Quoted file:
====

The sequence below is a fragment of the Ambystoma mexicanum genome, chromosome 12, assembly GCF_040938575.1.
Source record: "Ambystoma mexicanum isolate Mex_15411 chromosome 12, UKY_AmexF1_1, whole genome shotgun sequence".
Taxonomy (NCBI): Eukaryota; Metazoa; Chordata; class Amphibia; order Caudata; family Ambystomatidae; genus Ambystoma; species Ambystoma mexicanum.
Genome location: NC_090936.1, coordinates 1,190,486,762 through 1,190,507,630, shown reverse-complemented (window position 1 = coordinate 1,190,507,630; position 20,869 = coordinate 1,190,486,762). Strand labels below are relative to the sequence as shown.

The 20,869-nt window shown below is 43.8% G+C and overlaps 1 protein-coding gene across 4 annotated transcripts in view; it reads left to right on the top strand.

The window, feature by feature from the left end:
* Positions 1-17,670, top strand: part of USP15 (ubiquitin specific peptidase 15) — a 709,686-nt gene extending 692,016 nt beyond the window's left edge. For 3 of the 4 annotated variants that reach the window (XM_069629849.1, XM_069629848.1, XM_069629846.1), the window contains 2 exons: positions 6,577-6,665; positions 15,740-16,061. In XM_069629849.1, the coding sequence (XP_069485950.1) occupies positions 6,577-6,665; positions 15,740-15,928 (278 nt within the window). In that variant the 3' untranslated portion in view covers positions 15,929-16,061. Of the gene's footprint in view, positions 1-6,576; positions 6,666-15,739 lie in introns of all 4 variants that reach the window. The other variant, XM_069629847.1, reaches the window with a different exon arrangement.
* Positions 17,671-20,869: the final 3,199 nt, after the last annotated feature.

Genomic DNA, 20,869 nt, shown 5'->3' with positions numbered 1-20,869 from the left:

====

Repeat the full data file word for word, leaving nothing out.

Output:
The sequence below is a fragment of the Ambystoma mexicanum genome, chromosome 12, assembly GCF_040938575.1.
Source record: "Ambystoma mexicanum isolate Mex_15411 chromosome 12, UKY_AmexF1_1, whole genome shotgun sequence".
Taxonomy (NCBI): Eukaryota; Metazoa; Chordata; class Amphibia; order Caudata; family Ambystomatidae; genus Ambystoma; species Ambystoma mexicanum.
Genome location: NC_090936.1, coordinates 1,190,486,762 through 1,190,507,630, shown reverse-complemented (window position 1 = coordinate 1,190,507,630; position 20,869 = coordinate 1,190,486,762). Strand labels below are relative to the sequence as shown.

The 20,869-nt window shown below is 43.8% G+C and overlaps 1 protein-coding gene across 4 annotated transcripts in view; it reads left to right on the top strand.

The window, feature by feature from the left end:
* Positions 1-17,670, top strand: part of USP15 (ubiquitin specific peptidase 15) — a 709,686-nt gene extending 692,016 nt beyond the window's left edge. For 3 of the 4 annotated variants that reach the window (XM_069629849.1, XM_069629848.1, XM_069629846.1), the window contains 2 exons: positions 6,577-6,665; positions 15,740-16,061. In XM_069629849.1, the coding sequence (XP_069485950.1) occupies positions 6,577-6,665; positions 15,740-15,928 (278 nt within the window). In that variant the 3' untranslated portion in view covers positions 15,929-16,061. Of the gene's footprint in view, positions 1-6,576; positions 6,666-15,739 lie in introns of all 4 variants that reach the window. The other variant, XM_069629847.1, reaches the window with a different exon arrangement.
* Positions 17,671-20,869: the final 3,199 nt, after the last annotated feature.

Genomic DNA, 20,869 nt, shown 5'->3' with positions numbered 1-20,869 from the left: